If you have your own business website in addition to your educator profile, these tips can be invaluable as you work to grow traffic to your site. If you don’t have another website – SEO still matters. Your class listing on Outschool could still show up on Google if you’re able to outrank the competition. We go into more detail specifically about writing class listings for SEO in this post.

And lastly, keep in mind – SEO is not a set-it-and-forget-it solution. To really master search engine optimization, you may need to revisit and revise your class descriptions or website regularly.

SEO 101

This free video training from Ahrefs is an excellent introduction to SEO and keyword research. The first 40 minutes will be the most relevant for educators looking to improve their class descriptions, and educators who have their own business website may want to continue watching for more insights. It’s a time investment – but worth it in the long run, if you’re looking to grow as an online business. Watch now.

Below are a few other resources you can explore if Ahrefs’ video training isn’t for you. If you’re only looking to enhance your class descriptions on Outschool, pay attention to the sections about keyword research and usage, since you don’t need to worry about back-end coding or on-page optimization on the Outschool platform (we do that for you).

Keyword research

Once you feel like you get the idea behind SEO, it’s time to figure out which keywords you should include in your class descriptions or in the content on your website. This is a multi-step process, and each course you offer may have different keywords. If you skipped the Ahrefs video listed above, Hubspot has also put together a short, easy-to-understand guide to getting started with keyword research, including links to popular free SEO tools available on the web. We also like this guide on writing quality content for SEO from Semrush.

Remember that keywords don’t just matter for Google – they’re also essential to make sure you show up in searches within the Outschool platform. Read more about using keywords in class descriptions here.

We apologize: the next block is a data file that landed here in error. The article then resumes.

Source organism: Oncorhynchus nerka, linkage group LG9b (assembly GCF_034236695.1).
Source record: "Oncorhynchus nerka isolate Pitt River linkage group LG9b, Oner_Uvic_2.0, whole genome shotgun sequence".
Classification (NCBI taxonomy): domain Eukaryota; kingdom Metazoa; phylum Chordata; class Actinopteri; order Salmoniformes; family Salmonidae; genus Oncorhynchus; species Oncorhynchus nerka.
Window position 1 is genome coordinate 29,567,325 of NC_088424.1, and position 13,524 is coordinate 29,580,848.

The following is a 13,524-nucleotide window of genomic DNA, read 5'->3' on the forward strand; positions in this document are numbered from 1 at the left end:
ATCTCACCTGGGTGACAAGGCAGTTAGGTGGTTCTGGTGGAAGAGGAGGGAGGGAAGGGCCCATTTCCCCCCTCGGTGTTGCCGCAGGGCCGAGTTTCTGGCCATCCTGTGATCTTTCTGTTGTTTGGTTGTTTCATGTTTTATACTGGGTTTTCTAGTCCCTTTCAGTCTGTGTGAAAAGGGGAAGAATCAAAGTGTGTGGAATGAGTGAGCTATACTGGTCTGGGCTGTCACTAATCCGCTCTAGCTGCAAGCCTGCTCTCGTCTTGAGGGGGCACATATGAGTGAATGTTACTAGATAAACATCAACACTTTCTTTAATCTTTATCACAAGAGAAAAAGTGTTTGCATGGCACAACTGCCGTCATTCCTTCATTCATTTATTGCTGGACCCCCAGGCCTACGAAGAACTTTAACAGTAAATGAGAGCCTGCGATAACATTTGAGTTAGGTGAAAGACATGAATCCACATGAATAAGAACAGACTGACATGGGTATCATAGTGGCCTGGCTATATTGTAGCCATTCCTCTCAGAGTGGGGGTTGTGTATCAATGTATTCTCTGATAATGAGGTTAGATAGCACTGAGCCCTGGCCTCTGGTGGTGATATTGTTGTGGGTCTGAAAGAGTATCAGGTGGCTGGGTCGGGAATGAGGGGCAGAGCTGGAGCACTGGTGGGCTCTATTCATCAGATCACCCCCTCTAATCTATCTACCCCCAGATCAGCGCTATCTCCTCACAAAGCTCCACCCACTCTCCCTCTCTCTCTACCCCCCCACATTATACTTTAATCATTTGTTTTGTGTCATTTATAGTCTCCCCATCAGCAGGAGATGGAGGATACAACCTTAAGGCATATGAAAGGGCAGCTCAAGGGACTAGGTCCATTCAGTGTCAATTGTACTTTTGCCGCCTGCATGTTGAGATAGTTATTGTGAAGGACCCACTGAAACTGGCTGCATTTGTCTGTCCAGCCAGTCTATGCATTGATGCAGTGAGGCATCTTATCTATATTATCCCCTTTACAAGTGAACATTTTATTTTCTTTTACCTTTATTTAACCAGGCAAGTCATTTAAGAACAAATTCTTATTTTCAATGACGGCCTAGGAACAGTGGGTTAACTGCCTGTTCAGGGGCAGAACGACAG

One more thing: Keep in mind Outschool’s policy on using copyrighted material and trademarks in class listings to help your listing get approved.

Link building

This process is most important for educators looking to drive organic traffic to their website or have their Outschool classes show up in search results on external search engines. While having the right keywords in the right places is one piece of the puzzle, link building is (some would argue) even more important.

Remember that link building (or backlinking) refers to placing links on other web pages that point back to your site or class URL. Search engines use the existence and prevalence of backlinks to establish the trustworthiness of your website. The theory is – if high-quality websites choose to link to your site when talking about a particular topic, you may be trusted as an authority on that topic. But how in the world do you build links for your young website? Moz has put together this helpful guide with the answers.

Time to take action

SEO is a tricky beast to manage, and it’s okay if you still feel a little shaky about how it works. But don’t let that stop you from using your newfound knowledge to try out a few strategies! Do some keyword research, and try changing up your class listings or website.

Track what happens after you make those updates and watch for changes (good or bad) in clicks or enrollments. Don’t get discouraged if you don’t see huge jumps in traffic or bookings right away – it takes time to build up your SEO performance and for search engines to catch up with any changes you’ve made. If you have your own business website, make sure you ask Google to re-index your site after adding or updating content.

Don’t forget that SEO is only one piece of the running-an-online-business puzzle. For more marketing ideas, check out these resources from the Educator Library:

For even more business insights, explore the Building Your Business section of the Educator Handbook and these free professional development courses.